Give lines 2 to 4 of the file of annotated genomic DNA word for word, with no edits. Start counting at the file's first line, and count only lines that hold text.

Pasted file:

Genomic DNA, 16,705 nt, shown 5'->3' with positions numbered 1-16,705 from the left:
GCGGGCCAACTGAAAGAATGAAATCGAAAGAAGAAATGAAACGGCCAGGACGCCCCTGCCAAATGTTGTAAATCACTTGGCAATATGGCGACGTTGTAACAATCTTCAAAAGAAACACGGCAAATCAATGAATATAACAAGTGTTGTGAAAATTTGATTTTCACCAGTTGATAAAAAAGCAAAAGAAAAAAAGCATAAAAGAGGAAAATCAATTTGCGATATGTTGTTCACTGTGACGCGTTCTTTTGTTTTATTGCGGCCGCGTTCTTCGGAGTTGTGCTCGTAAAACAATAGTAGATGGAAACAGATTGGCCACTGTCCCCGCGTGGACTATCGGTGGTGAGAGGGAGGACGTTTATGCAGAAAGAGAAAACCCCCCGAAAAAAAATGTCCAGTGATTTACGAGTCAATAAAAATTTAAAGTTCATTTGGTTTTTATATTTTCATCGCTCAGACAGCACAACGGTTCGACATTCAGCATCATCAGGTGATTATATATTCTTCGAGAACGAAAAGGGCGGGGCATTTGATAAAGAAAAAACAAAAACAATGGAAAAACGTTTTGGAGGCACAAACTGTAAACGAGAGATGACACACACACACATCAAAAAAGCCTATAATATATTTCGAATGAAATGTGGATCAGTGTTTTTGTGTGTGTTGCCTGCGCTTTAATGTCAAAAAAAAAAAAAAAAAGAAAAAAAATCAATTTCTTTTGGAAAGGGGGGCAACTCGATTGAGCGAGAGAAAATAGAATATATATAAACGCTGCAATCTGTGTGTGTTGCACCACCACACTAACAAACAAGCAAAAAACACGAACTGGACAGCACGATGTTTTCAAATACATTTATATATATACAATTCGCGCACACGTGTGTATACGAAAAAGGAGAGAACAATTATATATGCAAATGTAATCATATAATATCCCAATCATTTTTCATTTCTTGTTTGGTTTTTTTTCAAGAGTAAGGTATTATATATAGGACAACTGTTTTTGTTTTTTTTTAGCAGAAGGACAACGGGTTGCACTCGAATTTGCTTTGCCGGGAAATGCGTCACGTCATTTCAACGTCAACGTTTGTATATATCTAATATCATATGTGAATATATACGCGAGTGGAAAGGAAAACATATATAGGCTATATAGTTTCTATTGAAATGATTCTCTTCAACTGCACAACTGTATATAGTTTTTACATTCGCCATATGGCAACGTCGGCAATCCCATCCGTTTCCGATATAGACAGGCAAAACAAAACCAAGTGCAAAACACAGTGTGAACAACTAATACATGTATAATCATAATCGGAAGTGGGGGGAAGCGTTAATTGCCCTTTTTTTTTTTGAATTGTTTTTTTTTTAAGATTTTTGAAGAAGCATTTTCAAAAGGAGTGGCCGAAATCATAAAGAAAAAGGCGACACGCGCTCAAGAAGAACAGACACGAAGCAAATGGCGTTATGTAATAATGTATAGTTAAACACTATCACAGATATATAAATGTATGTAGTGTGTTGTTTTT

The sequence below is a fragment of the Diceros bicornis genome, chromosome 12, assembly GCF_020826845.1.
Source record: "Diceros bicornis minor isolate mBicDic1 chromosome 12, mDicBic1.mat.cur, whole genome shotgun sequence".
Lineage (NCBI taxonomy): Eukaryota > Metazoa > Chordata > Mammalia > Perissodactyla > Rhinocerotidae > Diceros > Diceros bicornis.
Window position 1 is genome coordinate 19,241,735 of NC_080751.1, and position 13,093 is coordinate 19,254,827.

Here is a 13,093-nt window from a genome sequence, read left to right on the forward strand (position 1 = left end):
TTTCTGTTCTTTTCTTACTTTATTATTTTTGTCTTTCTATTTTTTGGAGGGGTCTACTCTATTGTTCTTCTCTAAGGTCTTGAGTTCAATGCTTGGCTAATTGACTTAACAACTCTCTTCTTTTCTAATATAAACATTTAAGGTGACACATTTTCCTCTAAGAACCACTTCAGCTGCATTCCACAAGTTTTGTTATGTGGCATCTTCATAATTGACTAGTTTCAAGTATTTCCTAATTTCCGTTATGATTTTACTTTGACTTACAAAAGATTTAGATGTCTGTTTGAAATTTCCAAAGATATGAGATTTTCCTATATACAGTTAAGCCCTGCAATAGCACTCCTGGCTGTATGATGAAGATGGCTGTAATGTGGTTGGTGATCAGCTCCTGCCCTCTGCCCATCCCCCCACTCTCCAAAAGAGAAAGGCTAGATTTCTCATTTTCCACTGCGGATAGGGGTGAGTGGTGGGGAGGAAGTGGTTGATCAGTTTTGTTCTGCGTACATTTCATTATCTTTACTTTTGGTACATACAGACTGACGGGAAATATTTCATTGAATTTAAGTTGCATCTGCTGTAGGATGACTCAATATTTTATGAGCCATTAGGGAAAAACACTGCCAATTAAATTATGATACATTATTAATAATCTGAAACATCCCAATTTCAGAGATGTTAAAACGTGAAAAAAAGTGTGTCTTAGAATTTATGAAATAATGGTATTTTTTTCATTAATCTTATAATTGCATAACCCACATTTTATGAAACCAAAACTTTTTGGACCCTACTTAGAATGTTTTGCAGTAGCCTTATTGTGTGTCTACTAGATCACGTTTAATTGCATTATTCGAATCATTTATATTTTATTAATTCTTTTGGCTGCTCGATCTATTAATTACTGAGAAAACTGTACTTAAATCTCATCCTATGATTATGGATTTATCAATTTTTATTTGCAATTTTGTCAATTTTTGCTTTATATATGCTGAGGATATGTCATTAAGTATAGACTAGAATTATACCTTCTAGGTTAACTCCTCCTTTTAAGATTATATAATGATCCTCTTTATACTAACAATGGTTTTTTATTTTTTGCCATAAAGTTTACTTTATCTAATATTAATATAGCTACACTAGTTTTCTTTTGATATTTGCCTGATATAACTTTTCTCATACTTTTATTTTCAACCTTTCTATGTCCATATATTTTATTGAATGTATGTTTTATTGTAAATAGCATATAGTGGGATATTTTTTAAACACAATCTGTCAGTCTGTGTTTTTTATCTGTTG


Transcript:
GCGGGCCAACTGAAAGAATGAAATCGAAAGAAGAAATGAAACGGCCAGGACGCCCCTGCCAAATGTTGTAAATCACTTGGCAATATGGCGACGTTGTAACAATCTTCAAAAGAAACACGGCAAATCAATGAATATAACAAGTGTTGTGAAAATTTGATTTTCACCAGTTGATAAAAAAGCAAAAGAAAAAAAGCATAAAAGAGGAAAATCAATTTGCGATATGTTGTTCACTGTGACGCGTTCTTTTGTTTTATTGCGGCCGCGTTCTTCGGAGTTGTGCTCGTAAAACAATAGTAGATGGAAACAGATTGGCCACTGTCCCCGCGTGGACTATCGGTGGTGAGAGGGAGGACGTTTATGCAGAAAGAGAAAACCCCCCGAAAAAAAATGTCCAGTGATTTACGAGTCAATAAAAATTTAAAGTTCATTTGGTTTTTATATTTTCATCGCTCAGACAGCACAACGGTTCGACATTCAGCATCATCAGGTGATTATATATTCTTCGAGAACGAAAAGGGCGGGGCATTTGATAAAGAAAAAACAAAAACAATGGAAAAACGTTTTGGAGGCACAAACTGTAAACGAGAGATGACACACACACACATCAAAAAAGCCTATAATATATTTCGAATGAAATGTGGATCAGTGTTTTTGTGTGTGTTGCCTGCGCTTTAATGTCAAAAAAAAAAAAAAAAAGAAAAAAAATCAATTTCTTTTGGAAAGGGGGGCAACTCGATTGAGCGAGAGAAAATAGAATATATATAAACGCTGCAATCTGTGTGTGTTGCACCACCACACTAACAAACAAGCAAAAAACACGAACTGGACAGCACGATGTTTTCAAATACATTTATATATATACAATTCGCGCACACGTGTGTATACGAAAAAGGAGAGAACAATTATATATGCAAATGTAATCATATAATATCCCAATCATTTTTCATTTCTTGTTTGGTTTTTTTTCAAGAGTAAGGTATTATATATAGGACAACTGTTTTTGTTTTTTTTTAGCAGAAGGACAACGGGTTGCACTCGAATTTGCTTTGCCGGGAAATGCGTCACGTCATTTCAACGTCAACGTTTGTATATATCTAATATCATATGTGAATATATACGCGAGTGGAAAGGAAAACATATATAGGCTATATAGTTTCTATTGAAATGATTCTCTTCAACTGCACAACTGTATATAGTTTTTACATTCGCCATATGGCAACGTCGGCAATCCCATCCGTTTCCGATATAGACAGGCAAAACAAAACCAAGTGCAAAACACAGTGTGAACAACTAATACATGTATAATCATAATCGGAAGTGGGGGGAAGCGTTAATTGCCCTTTTTTTTTTTGAATTGTTTTTTTTTTAAGATTTTTGAAGAAGCATTTTCAAAAGGAGTGGCCGAAATCATAAAGAAAAAGGCGACACGCGCTCAAGAAGAACAGACACGAAGCAAATGGCGTTATGTAATAATGTATAGTTAAACACTATCACAGATATATAAATGTATGTAGTGTGTTGTTTTT

The sequence below is a fragment of the Diceros bicornis genome, chromosome 12, assembly GCF_020826845.1.
Source record: "Diceros bicornis minor isolate mBicDic1 chromosome 12, mDicBic1.mat.cur, whole genome shotgun sequence".